YOU ARE HERE: LAT HomeCollections

Movie Lovers Sharpen Swords After the Oscar Nominations

February 17, 2001

The commentary by Geoff Boucher on the Oscars "snubbing" the youth market was one of the dumbest things I've ever read ("A Show Meant for Adults Only?," Feb. 14).

First, he's not really suggesting that "How the Grinch Stole Christmas" and "Scary Movie" should be nominated for best picture Oscars, is he? Even people who liked these movies thought they were stupid.

Second, some of the movies he mentioned were nominated for Oscars in categories that were appropriate (best song, makeup, etc.). Also, his classifying of movies as "youth" and "adult" is arbitrary. "Meet the Parents" attracted many "adults" and movies that were nominated such as 'Erin Brockovich" attracted "youth" audiences. When I saw "Billy Elliot" there were many young people in the audience despite its ridiculous R rating.

I hope this article isn't a good example of Boucher's thinking.


Los Angeles


We already have several movie award shows for youth--the Blockbuster, People's Choice and MTV movie awards. While I certainly think some of the films Boucher mentioned were worthy films, he should remember that "Titanic" was a big hit with teens and preteens and managed to snare a number of Academy Awards.

To simply honor movies because they did well at the box office and teens loved them is not a serious consideration for the Oscars. The Academy Awards are traditionally geared toward the serious moviegoer who enjoys films, not for the kid talking to a friend on his cell phone during the movie and seeing who he can hit in the first row with malted milk balls.


Redondo Beach


Who got snubbed at this (and every) year's Oscars? The writers. You devoted half a page to the actor-actress and director nominees Feb. 14, telling us nothing we haven't heard repeatedly during the last two months, and nothing on the nominated writers!

I submit to you that the background information on Cameron Crowe, and his largely autobiographical "Almost Famous," is just as compelling as any of the actors or directors. And what about Susannah Grant? She was a former Nicholl Fellow (arguably the screenwriting equivalent of a Rhodes scholarship) before being selected to give Julia Roberts the lines that make us cheer for "Erin Brockovich."

Maybe writers just need a better PR team. Maybe they'll get it after this strike. And maybe they'll get the respect they deserve.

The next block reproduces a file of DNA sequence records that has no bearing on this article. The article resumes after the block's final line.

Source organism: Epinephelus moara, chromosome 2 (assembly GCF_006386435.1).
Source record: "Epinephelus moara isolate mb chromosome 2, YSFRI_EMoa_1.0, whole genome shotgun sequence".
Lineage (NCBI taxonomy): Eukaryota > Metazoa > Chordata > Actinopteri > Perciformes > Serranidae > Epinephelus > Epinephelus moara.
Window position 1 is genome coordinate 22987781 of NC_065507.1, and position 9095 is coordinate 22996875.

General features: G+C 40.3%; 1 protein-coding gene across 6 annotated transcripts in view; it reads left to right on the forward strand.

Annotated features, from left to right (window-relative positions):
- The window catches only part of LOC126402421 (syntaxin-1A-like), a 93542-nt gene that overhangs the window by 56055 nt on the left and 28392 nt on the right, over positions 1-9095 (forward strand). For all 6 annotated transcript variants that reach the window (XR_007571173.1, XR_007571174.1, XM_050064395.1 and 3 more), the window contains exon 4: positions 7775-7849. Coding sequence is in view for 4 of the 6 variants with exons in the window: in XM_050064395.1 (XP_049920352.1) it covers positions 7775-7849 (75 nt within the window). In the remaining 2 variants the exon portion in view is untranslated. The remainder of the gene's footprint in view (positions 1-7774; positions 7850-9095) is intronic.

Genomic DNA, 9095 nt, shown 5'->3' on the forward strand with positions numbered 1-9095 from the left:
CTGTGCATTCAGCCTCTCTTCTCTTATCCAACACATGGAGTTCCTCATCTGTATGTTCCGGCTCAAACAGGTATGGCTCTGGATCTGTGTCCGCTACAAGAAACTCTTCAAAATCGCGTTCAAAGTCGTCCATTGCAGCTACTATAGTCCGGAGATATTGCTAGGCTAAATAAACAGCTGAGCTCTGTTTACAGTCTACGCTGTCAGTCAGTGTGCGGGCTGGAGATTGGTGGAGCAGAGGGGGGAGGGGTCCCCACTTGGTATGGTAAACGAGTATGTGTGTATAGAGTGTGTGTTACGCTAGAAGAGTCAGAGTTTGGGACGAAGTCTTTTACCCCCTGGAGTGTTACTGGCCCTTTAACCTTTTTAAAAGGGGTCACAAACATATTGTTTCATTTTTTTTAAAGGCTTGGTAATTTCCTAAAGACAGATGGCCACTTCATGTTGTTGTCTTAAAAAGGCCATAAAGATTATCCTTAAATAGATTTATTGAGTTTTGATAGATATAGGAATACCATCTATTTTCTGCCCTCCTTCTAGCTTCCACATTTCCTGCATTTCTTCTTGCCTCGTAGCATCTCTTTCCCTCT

Woodland Hills


So, the critics dismiss "Chocolat" as "syrupy," a "fluffy" sop to the academy's geriatric members ("Let the Battle Begin," by Patrick Goldstein, Feb. 14)? Visually gorgeous, with intelligent dialogue and marvelous performances across the board, sensitively and creatively adapted from an engaging novel, the film is treated as "celluloid piffle."

Why? I've got it! The story is understandable and unfolds chronologically. There are no maimings, and the few deaths are from natural causes. Worse still, the people are more important than the special effects . . . and there's a happy ending!

Shakespeare thought comedy, too, was important--but we've grown far more sophisticated since his day.


Redondo Beach


This older moviegoer was bored by "Chocolat." It was slow, boring, inconsistent, one-sided in its point of view, shallow in its conceits, and way too quick to dismiss a really hot-looking Johnny Depp.

Keep your comments about the "older viewer" to a dim roar, Mr. Goldstein. We've seen more, critiqued more, hated more and rented more than you can even imagine.


San Diego


High-quality films such as "Chocolat" should not be excluded from recognition simply because they walk the line between reality and fantasy, or penalized for the oversell by overly hyper publicity flacks. "Shakespeare in Love" had this problem, and yet its excellence (rightly) triumphed several years ago.


Rancho Santa Margarita


"Erin Brockovich": A generic little-guy-takes-on-big-corpora-tion-and-wins story.

"Gladiator": A kitchen-sink pageant with (it must be said) cheesy special effects.

"Chocolat": An enjoyable though exceedingly slight fable taking the radical position that people should tolerate one another.

"Crouching Tiger, Hidden Dragon": If something makes you say "What great special effects," then by definition the special effects are lousy.

"Traffic": The only vaguely complex or challenging title on the list, with the courage to suggest that the war on drugs is a misbegotten failure. Any of the five could be better replaced by "Almost Famous," a near-perfect movie with once-in-a-lifetime images, performances and at least a dozen lines of dialogue that are instant classics.

As for the actors, between "Almost Famous," "Waking the Dead" and especially "Jesus' Son," Billy Crudup is so clearly the best actor working today that the only contest is for second place. If he can't get nominated after a year like that, I give up--maybe it's the name.


Los Angeles

Los Angeles Times Articles